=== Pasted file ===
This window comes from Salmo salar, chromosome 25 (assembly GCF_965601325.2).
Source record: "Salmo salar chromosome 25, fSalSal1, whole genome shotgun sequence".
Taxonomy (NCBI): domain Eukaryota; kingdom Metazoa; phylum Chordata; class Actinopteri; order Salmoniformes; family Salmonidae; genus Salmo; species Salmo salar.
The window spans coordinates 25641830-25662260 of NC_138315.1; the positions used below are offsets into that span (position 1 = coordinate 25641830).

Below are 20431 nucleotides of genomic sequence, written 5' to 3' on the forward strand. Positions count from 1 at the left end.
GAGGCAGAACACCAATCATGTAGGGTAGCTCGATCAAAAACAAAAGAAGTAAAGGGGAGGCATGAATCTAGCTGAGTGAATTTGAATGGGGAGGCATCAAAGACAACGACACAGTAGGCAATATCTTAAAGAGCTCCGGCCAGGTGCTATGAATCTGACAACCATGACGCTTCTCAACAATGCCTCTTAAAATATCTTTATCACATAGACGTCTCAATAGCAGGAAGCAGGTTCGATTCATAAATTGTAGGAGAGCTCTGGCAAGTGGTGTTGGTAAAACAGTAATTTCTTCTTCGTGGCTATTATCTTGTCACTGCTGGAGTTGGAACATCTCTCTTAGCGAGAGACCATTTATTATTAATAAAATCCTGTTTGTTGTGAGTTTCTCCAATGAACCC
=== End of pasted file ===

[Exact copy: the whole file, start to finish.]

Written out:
This window comes from Salmo salar, chromosome 25 (assembly GCF_965601325.2).
Source record: "Salmo salar chromosome 25, fSalSal1, whole genome shotgun sequence".
Taxonomy (NCBI): domain Eukaryota; kingdom Metazoa; phylum Chordata; class Actinopteri; order Salmoniformes; family Salmonidae; genus Salmo; species Salmo salar.
The window spans coordinates 25641830-25662260 of NC_138315.1; the positions used below are offsets into that span (position 1 = coordinate 25641830).

Below are 20431 nucleotides of genomic sequence, written 5' to 3' on the forward strand. Positions count from 1 at the left end.
GAGGCAGAACACCAATCATGTAGGGTAGCTCGATCAAAAACAAAAGAAGTAAAGGGGAGGCATGAATCTAGCTGAGTGAATTTGAATGGGGAGGCATCAAAGACAACGACACAGTAGGCAATATCTTAAAGAGCTCCGGCCAGGTGCTATGAATCTGACAACCATGACGCTTCTCAACAATGCCTCTTAAAATATCTTTATCACATAGACGTCTCAATAGCAGGAAGCAGGTTCGATTCATAAATTGTAGGAGAGCTCTGGCAAGTGGTGTTGGTAAAACAGTAATTTCTTCTTCGTGGCTATTATCTTGTCACTGCTGGAGTTGGAACATCTCTCTTAGCGAGAGACCATTTATTATTAATAAAATCCTGTTTGTTGTGAGTTTCTCCAATGAACCC